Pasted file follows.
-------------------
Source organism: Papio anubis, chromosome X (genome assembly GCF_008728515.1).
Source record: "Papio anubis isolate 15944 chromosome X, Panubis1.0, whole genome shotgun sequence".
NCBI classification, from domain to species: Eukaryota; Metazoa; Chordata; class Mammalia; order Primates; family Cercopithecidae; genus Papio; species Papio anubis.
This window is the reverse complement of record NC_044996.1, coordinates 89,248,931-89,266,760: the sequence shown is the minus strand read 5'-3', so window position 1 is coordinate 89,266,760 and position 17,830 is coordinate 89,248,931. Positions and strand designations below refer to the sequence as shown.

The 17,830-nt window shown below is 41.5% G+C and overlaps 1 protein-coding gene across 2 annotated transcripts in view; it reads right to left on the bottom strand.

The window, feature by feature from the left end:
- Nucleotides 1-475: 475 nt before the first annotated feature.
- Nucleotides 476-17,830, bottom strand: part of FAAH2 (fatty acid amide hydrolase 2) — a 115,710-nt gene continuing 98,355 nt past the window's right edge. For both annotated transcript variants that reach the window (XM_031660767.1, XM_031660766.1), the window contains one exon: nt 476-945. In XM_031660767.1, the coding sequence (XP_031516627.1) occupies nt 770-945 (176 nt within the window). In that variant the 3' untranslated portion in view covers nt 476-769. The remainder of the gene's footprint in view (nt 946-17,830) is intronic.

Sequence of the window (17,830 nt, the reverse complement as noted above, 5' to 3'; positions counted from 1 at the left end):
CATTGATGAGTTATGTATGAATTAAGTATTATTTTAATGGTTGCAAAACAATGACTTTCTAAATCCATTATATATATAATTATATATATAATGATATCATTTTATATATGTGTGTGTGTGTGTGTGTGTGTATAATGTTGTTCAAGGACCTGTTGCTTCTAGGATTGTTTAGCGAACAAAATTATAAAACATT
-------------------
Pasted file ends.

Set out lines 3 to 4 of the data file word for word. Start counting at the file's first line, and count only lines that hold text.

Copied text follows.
NCBI classification, from domain to species: Eukaryota; Metazoa; Chordata; class Mammalia; order Primates; family Cercopithecidae; genus Papio; species Papio anubis.
This window is the reverse complement of record NC_044996.1, coordinates 89,248,931-89,266,760: the sequence shown is the minus strand read 5'-3', so window position 1 is coordinate 89,266,760 and position 17,830 is coordinate 89,248,931. Positions and strand designations below refer to the sequence as shown.